Breastfeeding rates among African American women lag far behind those of white and Hispanic women, and
nationally, the lowest rates of breastfeeding among all women, are among African American women under 20
years of age. In addition to the evidence of health benefits to mothers and infants from breastfeeding, recent
research results show that lactation is inversely associated with aggressive triple negative breast cancer
(TNBC) that disproportionately affects young African American women. These results clearly confirmed that
parity-- formerly considered a risk reduction factor—is actually increasing risk of TNBC in African American
women.1 Moreover, these results demonstrated that these risks can be totally ameliorated in African American
women if they breastfeed.1 Research and health behavior theories show that perceived risk for health
problems can be a motivating factor for behavior change. Thus, the breastfeeding and breast cancer risk
results, combined with the known role of perceived risk as a motivator of behavior change, provides a
compelling basis for developing and testing an intervention strategy centered around Peer Counselors
educating young African American mothers about these links. The goal of the proposed study is to develop and
evaluate a risk reduction intervention using multi-level cognitive and affective strategies through Women,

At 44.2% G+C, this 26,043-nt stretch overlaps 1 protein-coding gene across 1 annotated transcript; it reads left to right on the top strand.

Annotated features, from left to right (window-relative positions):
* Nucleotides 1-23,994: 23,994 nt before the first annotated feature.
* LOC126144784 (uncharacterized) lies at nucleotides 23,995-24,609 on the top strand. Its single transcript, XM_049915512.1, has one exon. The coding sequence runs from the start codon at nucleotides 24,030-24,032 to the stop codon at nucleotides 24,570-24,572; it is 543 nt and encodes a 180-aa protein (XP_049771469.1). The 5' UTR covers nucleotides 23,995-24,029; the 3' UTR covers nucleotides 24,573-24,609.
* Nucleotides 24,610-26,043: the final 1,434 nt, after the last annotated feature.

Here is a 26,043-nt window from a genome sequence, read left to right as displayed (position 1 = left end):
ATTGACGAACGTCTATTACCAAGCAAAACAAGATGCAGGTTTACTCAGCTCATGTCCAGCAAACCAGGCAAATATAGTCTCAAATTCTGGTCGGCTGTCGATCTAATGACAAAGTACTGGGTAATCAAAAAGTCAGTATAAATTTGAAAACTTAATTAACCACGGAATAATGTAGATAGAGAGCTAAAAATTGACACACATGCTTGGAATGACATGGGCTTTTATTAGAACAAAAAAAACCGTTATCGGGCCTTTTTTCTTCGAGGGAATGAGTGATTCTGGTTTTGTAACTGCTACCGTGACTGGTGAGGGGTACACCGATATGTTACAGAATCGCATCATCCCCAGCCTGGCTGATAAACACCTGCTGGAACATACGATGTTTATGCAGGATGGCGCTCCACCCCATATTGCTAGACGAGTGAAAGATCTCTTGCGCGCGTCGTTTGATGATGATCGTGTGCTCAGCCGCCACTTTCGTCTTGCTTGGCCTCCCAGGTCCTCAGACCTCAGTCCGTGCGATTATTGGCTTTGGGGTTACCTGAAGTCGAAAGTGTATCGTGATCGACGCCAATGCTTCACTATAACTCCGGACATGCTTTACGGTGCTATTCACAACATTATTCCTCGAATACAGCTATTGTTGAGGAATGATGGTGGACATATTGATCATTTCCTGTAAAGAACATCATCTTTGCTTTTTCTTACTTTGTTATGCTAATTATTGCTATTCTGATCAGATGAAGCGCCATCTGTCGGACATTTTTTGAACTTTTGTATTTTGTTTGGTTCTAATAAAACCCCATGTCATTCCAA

Infants and Children (WIC) Peer Counselors (PCs) to increase breastfeeding by high risk African American
mothers who are least likely to breastfeed. The Specific Aims are: Aim 1. Develop intervention strategies with
WIC PCs to disseminate to African American mothers through community-engaged approach; Aim 2. Assess
the comparative cognitive, affective, sociocultural measures, and breastfeeding intent and outcomes with
mothers exposed to the new strategies compared to mothers served by the existing WIC PC program. This
study will not only assess the impact of the intervention on breastfeeding outcomes, but will also allow us to
examine cognitive and affective factors related to decision making for breastfeeding behaviors in familial and
sociocultural context, providing important insights into the role and relative importance of feelings, knowledge
and beliefs, economics, behavioral and social barriers related to disparities in breastfeeding. Expected
outcomes: Results will provide crucial information to determine if risk perceptions can be transformative in
creating a shift from formula-as-an-equivalent-feeding-practice to “Breast is Best” among African American
women within their social context-- basically creating a culture-change model.
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